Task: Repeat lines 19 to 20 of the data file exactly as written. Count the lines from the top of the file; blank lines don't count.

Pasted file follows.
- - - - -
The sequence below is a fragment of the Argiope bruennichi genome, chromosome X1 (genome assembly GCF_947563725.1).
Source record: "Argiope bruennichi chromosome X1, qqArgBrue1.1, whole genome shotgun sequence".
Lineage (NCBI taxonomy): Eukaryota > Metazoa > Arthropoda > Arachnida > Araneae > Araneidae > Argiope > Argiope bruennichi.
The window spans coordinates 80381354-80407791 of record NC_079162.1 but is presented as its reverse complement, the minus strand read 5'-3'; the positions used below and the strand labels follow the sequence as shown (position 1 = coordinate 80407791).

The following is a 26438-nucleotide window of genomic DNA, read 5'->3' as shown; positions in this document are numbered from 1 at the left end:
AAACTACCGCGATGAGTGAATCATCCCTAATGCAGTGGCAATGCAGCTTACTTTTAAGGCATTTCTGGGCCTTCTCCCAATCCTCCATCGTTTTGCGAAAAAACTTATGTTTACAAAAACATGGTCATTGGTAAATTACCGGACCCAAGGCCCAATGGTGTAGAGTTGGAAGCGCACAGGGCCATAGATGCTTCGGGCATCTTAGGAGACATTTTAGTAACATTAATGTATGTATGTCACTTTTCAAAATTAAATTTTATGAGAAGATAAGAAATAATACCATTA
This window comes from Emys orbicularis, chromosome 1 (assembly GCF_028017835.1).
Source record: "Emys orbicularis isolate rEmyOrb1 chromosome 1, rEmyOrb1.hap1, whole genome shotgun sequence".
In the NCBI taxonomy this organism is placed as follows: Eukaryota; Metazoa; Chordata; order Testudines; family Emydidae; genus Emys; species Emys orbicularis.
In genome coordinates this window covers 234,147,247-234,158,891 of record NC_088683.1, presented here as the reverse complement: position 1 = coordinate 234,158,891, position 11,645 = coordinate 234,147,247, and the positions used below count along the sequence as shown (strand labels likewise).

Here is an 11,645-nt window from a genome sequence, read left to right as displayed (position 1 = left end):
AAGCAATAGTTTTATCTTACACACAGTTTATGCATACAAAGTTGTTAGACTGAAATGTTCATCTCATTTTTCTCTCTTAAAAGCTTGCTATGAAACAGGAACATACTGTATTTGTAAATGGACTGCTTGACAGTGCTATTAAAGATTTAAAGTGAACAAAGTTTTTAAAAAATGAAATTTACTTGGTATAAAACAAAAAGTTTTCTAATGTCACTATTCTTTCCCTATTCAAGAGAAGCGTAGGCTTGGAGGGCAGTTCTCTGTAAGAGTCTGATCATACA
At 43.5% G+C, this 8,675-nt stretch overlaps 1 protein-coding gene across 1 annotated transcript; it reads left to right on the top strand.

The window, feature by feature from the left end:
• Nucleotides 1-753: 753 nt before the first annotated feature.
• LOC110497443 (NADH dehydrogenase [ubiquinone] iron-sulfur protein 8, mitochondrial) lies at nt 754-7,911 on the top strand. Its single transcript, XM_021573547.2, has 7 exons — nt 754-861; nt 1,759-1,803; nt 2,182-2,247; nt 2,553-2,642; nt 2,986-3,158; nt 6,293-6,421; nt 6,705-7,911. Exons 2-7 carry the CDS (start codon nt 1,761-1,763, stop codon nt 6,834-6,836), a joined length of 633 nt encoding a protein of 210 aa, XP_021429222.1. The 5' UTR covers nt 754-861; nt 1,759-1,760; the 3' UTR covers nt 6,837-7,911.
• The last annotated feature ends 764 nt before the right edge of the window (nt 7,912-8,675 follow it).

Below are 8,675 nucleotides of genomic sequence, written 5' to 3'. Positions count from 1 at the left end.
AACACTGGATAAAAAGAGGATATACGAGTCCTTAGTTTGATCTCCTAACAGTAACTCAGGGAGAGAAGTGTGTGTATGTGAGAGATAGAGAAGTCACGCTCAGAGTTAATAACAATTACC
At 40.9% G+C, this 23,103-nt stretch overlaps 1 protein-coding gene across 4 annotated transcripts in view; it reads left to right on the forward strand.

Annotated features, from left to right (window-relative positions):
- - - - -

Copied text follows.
AACACTGGATAAAAAGAGGATATACGAGTCCTTAGTTTGATCTCCTAACAGTAACTCAGGGAGAGAAGTGTGTGTATGTGAGAGATAGAGAAGTCACGCTCAGAGTTAATAACAATTACC
At 40.9% G+C, this 23,103-nt stretch overlaps 1 protein-coding gene across 4 annotated transcripts in view; it reads left to right on the forward strand.